Research: Eric Jensen argues that self-regulation is the number one executive function skill that kids need to be successful in school. Also termed grit, resilience, or perseverance, Jensen cites numerous studies that relate this skill to academic performance and educational achievement. Students who can regulate their emotions and behavior are simply more likely to succeed in school and in life.
Practice: Self-regulation can be taught by slowing down to consider student attitudes and choices in given circumstances. At Chrysalis we engage students in direct, honest conversations about their behavior–where it might be appropriate, where it might not, and how to make that decision. We look for teachable moments where we see students struggling with self-regulation and use that opportunity to drive lessons around behavior and promote positive interactions. We allow students the opportunity to fail and get back up in a caring environment where everyone makes mistakes and learns from them.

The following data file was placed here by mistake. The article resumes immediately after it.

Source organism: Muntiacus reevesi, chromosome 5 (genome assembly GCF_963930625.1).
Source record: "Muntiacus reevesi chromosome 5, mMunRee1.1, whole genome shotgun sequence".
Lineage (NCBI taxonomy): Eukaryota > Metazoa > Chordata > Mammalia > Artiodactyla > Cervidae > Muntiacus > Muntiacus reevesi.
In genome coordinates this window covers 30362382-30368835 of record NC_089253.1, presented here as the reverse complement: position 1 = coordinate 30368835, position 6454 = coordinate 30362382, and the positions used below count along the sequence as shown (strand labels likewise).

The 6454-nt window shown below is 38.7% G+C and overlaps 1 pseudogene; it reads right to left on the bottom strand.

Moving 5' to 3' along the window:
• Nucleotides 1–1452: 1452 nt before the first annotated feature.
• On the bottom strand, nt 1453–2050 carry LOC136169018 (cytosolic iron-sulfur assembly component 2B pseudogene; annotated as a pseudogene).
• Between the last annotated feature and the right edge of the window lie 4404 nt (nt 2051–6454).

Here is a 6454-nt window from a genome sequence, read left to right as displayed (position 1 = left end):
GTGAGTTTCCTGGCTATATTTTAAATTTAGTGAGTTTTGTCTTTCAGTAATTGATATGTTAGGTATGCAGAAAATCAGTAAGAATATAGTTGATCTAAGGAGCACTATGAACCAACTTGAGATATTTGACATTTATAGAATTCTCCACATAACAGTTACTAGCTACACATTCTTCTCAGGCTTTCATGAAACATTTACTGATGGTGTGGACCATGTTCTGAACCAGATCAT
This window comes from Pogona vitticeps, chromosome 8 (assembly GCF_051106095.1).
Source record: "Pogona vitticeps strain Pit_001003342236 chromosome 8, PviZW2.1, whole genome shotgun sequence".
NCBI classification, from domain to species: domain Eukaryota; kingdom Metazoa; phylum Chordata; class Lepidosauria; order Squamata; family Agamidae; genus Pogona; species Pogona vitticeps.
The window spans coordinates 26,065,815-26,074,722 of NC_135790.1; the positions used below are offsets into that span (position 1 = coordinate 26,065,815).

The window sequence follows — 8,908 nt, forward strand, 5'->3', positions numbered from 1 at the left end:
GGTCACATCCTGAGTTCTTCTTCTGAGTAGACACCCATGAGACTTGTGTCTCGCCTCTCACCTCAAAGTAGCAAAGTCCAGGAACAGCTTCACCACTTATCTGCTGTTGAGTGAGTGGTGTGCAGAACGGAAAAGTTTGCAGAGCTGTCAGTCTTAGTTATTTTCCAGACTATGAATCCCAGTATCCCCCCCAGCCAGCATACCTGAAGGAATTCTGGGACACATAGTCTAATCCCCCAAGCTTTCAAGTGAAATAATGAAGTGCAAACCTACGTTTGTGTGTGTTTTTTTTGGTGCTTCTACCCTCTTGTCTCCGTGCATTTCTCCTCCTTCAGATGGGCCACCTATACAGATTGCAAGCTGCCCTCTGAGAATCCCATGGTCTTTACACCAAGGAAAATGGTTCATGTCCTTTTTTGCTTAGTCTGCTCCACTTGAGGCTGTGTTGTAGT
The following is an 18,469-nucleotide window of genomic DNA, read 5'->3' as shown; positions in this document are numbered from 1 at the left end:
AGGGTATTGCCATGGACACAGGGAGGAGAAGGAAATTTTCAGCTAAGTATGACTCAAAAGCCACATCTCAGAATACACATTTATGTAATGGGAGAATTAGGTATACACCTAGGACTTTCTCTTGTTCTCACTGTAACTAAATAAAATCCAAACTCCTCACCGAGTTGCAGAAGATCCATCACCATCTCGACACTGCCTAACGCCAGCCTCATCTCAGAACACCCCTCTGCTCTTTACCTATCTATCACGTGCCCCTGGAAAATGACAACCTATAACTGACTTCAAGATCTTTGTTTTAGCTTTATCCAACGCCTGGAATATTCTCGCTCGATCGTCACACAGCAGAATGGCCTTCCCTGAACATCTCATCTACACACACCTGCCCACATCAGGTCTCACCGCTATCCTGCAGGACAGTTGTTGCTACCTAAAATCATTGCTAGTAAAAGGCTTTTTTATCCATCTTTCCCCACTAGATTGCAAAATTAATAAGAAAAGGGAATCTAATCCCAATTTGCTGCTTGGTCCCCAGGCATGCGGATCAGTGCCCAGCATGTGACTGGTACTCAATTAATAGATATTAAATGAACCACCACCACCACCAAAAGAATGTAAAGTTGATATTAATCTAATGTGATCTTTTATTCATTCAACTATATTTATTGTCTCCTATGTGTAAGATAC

Practice: This evidence strengthens the importance we place on hands-on activities and play during the school day. While most schools refer to drama, art, design, geography, or PE as electives that are too easily eliminated from a student’s day, we recognize their importance and can easily incorporate them into a student’s schedule. Students have access to makerspace activities, puzzles, and games during their free time. While they aren’t directly working on STEM content, their brains are being prepared to do so in ways that they find rewarding and fun.